• by Dave Zan (919763) on Saturday October 28, 2006 @01:59AM (#16619948) Homepage
    I'm honestly surprised at many of the answers here. While I understand their feelings about this topic, many of them can actually do more harm than good.

    I'm going to add my answers in the hopes of providing an explanation. Some of you don't have to agree with what I'm about to say, but I assure you this is based on how it works having been on both sides of the fence.

    First, this is a reality each and every one of us has to expect: your provider can be bought out by another. Any business is negotiable, especially if the price is right.

    We've got a lot of Mergers & Acquisitions (M&A) going on for the past 2 years. Last I checked one registrar bought about 2-3.

    One problem with these M&As is that things can go haywire when they finally start trying to make domain names with registrar (or reseller) A work with the systems of registrar (or reseller) B. No one knows if extensive testing was done, but this is definitely a requirement to ensure problems are kept to a minimum if not completely eliminated (the latter's better, of course).

    As that reader complained (whoever s/he was), they never got the domain name to work with their systems (especially billing). So the reader couldn't unlock it nor renew or whatever.

    I have an idea who this company is. And their circumstances is rather...unique.

    The reader can complain to ICANN. Although ICANN doesn't get involved in individual customer complaints with registrars, similar to the FTC they monitor registrars' "trends" for any consistent patterns they detect and take it up with them.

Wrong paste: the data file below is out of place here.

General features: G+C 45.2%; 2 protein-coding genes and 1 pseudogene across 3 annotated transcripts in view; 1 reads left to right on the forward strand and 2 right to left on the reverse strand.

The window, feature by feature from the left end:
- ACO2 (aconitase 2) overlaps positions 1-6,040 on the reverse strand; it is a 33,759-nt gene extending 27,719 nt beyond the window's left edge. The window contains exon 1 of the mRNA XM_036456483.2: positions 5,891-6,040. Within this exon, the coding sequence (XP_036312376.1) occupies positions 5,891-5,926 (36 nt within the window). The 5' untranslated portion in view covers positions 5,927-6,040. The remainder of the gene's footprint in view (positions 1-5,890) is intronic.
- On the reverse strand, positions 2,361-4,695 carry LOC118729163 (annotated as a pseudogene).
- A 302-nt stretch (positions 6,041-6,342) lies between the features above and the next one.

To those who suggested disputing the credit card charges: I hate to say this but that should be a LAST resort. Domain registrars treat credit card disputes and chargebacks VERY seriously (especially fraud cases).

    The moment they receive notice of such, they'll immediately lock up/suspend any domain name account/s whose first and last name matches that of the disputed credit card. I know it's unfair for many of you, but you have to realize that domain registrars, like any other business, have to protect themselves as much as possible.

    Tell you what: if you've got the reader's contact details (or know the reader), ask him/her to contact me via email at DaveZan AT DaveZan DOT com (just change AT to @ and DOT to .). I can't promise miracles (no one can except God), but I can offer suggestions and alternatives based on whatever specific details I'm provided.

    If the registrar's who I think it is, I might even know one of their people. But again, I need specifics.

    Thanks.
  • Re:E-Mail Them (Score:2, Interesting)

    by dizzy8578 (106660) * on Saturday October 28, 2006 @07:47AM (#16621210)
    network solutions?

    It took me 7 years to get my email address updated so I could move a domain of to another registrar. I filed changes starting with the text form we all used to use 3 times, used the web forms 4 times and called and faxed letterhead 3 times. I finally got it released by transfering it to a friend in the UK.

    I have no domains on NSI now but I must admint the web interface now, finally works. I am pretty sure it would not be usable without the competition of the cut rate registrars.

    Anyone who has used NSI since the early 90s probably has at least one similar horror story.